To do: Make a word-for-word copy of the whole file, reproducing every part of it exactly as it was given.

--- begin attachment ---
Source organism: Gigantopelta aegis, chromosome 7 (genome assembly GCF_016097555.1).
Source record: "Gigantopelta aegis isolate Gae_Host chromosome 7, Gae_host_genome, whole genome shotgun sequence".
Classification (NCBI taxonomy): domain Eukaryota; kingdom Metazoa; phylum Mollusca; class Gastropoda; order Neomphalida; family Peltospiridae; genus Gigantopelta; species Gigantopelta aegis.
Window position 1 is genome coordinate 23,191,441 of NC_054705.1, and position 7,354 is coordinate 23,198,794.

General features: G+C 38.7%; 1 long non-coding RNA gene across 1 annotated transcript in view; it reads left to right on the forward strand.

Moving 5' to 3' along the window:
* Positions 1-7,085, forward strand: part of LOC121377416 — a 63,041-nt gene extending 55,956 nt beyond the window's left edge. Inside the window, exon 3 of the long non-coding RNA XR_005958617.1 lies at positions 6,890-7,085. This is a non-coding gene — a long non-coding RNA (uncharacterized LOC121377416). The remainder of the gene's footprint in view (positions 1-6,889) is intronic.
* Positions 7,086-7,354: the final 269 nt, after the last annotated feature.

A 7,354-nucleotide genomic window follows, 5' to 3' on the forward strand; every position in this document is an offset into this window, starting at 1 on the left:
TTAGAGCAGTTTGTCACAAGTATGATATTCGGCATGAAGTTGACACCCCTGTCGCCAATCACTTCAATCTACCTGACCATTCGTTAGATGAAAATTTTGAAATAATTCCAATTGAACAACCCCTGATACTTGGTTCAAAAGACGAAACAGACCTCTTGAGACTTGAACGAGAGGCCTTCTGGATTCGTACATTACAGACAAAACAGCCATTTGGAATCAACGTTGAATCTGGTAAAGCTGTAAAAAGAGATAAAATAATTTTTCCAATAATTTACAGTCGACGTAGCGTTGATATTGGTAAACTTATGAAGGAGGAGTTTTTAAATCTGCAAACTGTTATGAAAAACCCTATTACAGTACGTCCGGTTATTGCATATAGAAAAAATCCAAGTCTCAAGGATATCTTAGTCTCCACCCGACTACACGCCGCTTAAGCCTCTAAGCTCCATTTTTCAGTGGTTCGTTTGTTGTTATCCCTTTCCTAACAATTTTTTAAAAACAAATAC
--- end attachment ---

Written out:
Source organism: Gigantopelta aegis, chromosome 7 (genome assembly GCF_016097555.1).
Source record: "Gigantopelta aegis isolate Gae_Host chromosome 7, Gae_host_genome, whole genome shotgun sequence".
Classification (NCBI taxonomy): domain Eukaryota; kingdom Metazoa; phylum Mollusca; class Gastropoda; order Neomphalida; family Peltospiridae; genus Gigantopelta; species Gigantopelta aegis.
Window position 1 is genome coordinate 23,191,441 of NC_054705.1, and position 7,354 is coordinate 23,198,794.

General features: G+C 38.7%; 1 long non-coding RNA gene across 1 annotated transcript in view; it reads left to right on the forward strand.

Moving 5' to 3' along the window:
* Positions 1-7,085, forward strand: part of LOC121377416 — a 63,041-nt gene extending 55,956 nt beyond the window's left edge. Inside the window, exon 3 of the long non-coding RNA XR_005958617.1 lies at positions 6,890-7,085. This is a non-coding gene — a long non-coding RNA (uncharacterized LOC121377416). The remainder of the gene's footprint in view (positions 1-6,889) is intronic.
* Positions 7,086-7,354: the final 269 nt, after the last annotated feature.

A 7,354-nucleotide genomic window follows, 5' to 3' on the forward strand; every position in this document is an offset into this window, starting at 1 on the left:
TTAGAGCAGTTTGTCACAAGTATGATATTCGGCATGAAGTTGACACCCCTGTCGCCAATCACTTCAATCTACCTGACCATTCGTTAGATGAAAATTTTGAAATAATTCCAATTGAACAACCCCTGATACTTGGTTCAAAAGACGAAACAGACCTCTTGAGACTTGAACGAGAGGCCTTCTGGATTCGTACATTACAGACAAAACAGCCATTTGGAATCAACGTTGAATCTGGTAAAGCTGTAAAAAGAGATAAAATAATTTTTCCAATAATTTACAGTCGACGTAGCGTTGATATTGGTAAACTTATGAAGGAGGAGTTTTTAAATCTGCAAACTGTTATGAAAAACCCTATTACAGTACGTCCGGTTATTGCATATAGAAAAAATCCAAGTCTCAAGGATATCTTAGTCTCCACCCGACTACACGCCGCTTAAGCCTCTAAGCTCCATTTTTCAGTGGTTCGTTTGTTGTTATCCCTTTCCTAACAATTTTTTAAAAACAAATAC